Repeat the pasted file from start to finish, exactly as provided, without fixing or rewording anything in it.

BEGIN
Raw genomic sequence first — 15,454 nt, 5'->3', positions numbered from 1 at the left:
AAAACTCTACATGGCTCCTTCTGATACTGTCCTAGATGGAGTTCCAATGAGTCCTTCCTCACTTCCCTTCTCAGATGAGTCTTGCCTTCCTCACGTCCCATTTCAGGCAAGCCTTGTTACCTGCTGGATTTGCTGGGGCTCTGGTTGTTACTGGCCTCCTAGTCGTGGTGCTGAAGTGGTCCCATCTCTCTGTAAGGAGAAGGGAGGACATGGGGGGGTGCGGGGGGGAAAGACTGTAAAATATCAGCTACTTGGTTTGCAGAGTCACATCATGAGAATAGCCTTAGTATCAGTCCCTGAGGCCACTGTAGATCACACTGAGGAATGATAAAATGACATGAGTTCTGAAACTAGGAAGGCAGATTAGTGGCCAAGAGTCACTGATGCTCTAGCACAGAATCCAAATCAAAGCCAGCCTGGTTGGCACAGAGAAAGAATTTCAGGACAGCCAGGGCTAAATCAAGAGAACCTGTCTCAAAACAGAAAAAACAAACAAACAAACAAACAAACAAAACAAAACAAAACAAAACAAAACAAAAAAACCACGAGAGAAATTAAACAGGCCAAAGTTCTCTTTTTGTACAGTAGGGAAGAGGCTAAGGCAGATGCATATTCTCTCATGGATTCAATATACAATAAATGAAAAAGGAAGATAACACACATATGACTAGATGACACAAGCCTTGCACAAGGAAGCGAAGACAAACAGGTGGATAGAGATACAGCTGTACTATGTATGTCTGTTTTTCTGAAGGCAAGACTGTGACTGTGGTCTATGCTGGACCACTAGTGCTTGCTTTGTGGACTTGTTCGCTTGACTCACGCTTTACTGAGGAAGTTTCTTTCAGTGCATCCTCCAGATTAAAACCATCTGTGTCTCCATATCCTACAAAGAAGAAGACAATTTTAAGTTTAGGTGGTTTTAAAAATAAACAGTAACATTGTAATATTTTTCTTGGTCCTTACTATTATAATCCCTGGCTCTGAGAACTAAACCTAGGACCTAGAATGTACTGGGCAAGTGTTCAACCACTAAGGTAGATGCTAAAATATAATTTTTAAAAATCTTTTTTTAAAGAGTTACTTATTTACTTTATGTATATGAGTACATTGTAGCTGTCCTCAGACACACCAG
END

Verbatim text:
Raw genomic sequence first — 15,454 nt, 5'->3', positions numbered from 1 at the left:
AAAACTCTACATGGCTCCTTCTGATACTGTCCTAGATGGAGTTCCAATGAGTCCTTCCTCACTTCCCTTCTCAGATGAGTCTTGCCTTCCTCACGTCCCATTTCAGGCAAGCCTTGTTACCTGCTGGATTTGCTGGGGCTCTGGTTGTTACTGGCCTCCTAGTCGTGGTGCTGAAGTGGTCCCATCTCTCTGTAAGGAGAAGGGAGGACATGGGGGGGTGCGGGGGGGAAAGACTGTAAAATATCAGCTACTTGGTTTGCAGAGTCACATCATGAGAATAGCCTTAGTATCAGTCCCTGAGGCCACTGTAGATCACACTGAGGAATGATAAAATGACATGAGTTCTGAAACTAGGAAGGCAGATTAGTGGCCAAGAGTCACTGATGCTCTAGCACAGAATCCAAATCAAAGCCAGCCTGGTTGGCACAGAGAAAGAATTTCAGGACAGCCAGGGCTAAATCAAGAGAACCTGTCTCAAAACAGAAAAAACAAACAAACAAACAAACAAACAAAACAAAACAAAACAAAACAAAACAAAAAAACCACGAGAGAAATTAAACAGGCCAAAGTTCTCTTTTTGTACAGTAGGGAAGAGGCTAAGGCAGATGCATATTCTCTCATGGATTCAATATACAATAAATGAAAAAGGAAGATAACACACATATGACTAGATGACACAAGCCTTGCACAAGGAAGCGAAGACAAACAGGTGGATAGAGATACAGCTGTACTATGTATGTCTGTTTTTCTGAAGGCAAGACTGTGACTGTGGTCTATGCTGGACCACTAGTGCTTGCTTTGTGGACTTGTTCGCTTGACTCACGCTTTACTGAGGAAGTTTCTTTCAGTGCATCCTCCAGATTAAAACCATCTGTGTCTCCATATCCTACAAAGAAGAAGACAATTTTAAGTTTAGGTGGTTTTAAAAATAAACAGTAACATTGTAATATTTTTCTTGGTCCTTACTATTATAATCCCTGGCTCTGAGAACTAAACCTAGGACCTAGAATGTACTGGGCAAGTGTTCAACCACTAAGGTAGATGCTAAAATATAATTTTTAAAAATCTTTTTTTAAAGAGTTACTTATTTACTTTATGTATATGAGTACATTGTAGCTGTCCTCAGACACACCAG